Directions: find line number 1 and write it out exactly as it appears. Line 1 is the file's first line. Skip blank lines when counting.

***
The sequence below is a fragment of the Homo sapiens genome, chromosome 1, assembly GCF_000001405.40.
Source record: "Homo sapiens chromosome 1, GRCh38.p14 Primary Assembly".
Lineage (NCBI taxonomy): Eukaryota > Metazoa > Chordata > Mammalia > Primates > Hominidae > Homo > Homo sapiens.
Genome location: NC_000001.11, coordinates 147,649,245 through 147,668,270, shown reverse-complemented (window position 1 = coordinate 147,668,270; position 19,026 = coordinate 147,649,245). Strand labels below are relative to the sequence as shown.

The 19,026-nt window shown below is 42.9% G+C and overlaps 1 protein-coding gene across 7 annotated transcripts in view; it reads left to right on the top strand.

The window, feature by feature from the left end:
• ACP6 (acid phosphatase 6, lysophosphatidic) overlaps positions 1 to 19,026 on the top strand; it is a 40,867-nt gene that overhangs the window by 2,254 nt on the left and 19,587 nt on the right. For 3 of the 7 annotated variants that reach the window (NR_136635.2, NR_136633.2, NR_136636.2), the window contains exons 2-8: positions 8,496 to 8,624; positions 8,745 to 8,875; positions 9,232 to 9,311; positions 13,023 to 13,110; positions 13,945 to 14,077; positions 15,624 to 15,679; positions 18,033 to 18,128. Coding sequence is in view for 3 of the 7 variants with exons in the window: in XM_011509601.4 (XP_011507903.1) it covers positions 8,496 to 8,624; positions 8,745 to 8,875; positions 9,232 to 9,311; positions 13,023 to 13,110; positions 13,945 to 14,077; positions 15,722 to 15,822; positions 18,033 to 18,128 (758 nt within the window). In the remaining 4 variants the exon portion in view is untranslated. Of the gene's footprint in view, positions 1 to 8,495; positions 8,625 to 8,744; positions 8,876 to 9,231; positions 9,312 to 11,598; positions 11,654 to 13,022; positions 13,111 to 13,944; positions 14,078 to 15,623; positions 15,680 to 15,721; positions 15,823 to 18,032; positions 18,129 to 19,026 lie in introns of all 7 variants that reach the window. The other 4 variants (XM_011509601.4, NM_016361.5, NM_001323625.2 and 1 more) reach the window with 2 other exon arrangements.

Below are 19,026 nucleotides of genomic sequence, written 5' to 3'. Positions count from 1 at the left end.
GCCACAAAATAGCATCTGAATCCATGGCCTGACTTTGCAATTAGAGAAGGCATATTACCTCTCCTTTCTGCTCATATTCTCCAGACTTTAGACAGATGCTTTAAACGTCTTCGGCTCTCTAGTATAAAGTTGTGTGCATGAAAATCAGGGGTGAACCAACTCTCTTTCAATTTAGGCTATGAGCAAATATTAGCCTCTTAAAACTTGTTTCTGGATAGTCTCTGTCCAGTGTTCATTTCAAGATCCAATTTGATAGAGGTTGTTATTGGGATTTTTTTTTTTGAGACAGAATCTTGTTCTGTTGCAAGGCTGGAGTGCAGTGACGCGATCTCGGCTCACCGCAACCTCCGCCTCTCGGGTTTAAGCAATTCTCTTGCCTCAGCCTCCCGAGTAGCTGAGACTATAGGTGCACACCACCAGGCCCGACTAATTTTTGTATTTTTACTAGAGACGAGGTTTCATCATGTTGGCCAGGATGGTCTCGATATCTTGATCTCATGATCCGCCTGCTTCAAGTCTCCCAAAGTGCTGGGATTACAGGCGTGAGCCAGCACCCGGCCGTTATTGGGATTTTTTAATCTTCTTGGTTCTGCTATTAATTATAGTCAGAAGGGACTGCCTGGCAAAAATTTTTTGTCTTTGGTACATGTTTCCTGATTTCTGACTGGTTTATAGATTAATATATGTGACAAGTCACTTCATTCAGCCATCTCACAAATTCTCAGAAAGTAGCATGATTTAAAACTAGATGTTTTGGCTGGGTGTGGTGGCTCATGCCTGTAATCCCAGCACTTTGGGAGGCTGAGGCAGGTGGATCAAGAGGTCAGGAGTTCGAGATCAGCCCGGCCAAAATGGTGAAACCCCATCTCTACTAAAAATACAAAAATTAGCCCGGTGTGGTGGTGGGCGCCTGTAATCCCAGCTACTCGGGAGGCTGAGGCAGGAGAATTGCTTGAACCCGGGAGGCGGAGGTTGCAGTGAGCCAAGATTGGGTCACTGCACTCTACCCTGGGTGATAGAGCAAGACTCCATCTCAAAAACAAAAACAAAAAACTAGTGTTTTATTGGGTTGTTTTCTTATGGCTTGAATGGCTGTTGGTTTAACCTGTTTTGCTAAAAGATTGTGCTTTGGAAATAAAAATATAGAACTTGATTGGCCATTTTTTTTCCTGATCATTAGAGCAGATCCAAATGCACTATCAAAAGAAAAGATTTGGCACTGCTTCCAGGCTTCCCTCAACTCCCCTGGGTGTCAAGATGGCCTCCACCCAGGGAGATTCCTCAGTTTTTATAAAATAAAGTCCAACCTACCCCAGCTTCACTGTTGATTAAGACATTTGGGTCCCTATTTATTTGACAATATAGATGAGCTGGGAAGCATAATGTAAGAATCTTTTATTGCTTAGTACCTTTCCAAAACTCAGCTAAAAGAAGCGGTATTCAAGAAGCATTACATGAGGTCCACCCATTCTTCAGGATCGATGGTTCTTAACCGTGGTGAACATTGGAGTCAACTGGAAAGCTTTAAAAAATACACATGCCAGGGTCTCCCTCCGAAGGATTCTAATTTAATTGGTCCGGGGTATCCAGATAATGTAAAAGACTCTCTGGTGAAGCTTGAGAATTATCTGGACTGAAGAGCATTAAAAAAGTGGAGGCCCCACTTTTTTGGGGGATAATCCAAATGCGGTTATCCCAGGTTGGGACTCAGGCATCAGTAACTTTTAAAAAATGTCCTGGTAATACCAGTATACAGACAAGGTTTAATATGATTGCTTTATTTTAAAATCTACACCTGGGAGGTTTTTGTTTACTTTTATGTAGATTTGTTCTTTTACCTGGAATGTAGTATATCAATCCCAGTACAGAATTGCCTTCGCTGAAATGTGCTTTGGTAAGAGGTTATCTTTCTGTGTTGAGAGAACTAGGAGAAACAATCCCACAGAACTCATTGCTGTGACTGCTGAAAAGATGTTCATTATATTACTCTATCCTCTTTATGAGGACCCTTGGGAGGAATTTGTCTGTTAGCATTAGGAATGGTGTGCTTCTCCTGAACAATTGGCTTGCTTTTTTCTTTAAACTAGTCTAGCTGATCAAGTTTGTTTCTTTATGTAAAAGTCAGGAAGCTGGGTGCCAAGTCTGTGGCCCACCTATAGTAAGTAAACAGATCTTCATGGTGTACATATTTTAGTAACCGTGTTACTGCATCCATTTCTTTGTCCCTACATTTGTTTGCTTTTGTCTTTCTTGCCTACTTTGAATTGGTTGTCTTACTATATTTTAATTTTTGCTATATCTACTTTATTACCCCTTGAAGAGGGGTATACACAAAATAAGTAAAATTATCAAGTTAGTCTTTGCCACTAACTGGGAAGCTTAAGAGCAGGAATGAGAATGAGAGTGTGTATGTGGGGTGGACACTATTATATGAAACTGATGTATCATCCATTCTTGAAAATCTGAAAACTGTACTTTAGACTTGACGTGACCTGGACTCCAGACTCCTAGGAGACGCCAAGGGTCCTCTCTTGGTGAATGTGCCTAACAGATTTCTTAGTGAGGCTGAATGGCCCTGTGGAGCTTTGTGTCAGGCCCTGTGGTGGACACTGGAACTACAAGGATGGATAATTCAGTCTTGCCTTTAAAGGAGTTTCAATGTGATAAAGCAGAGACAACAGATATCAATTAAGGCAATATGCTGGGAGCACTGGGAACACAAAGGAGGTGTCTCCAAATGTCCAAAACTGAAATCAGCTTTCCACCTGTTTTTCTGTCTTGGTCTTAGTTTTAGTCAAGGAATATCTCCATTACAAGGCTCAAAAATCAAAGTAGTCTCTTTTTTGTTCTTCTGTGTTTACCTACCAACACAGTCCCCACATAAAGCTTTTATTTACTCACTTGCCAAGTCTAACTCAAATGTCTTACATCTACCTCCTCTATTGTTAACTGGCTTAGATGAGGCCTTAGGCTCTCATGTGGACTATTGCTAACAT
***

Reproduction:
The sequence below is a fragment of the Homo sapiens genome, chromosome 1, assembly GCF_000001405.40.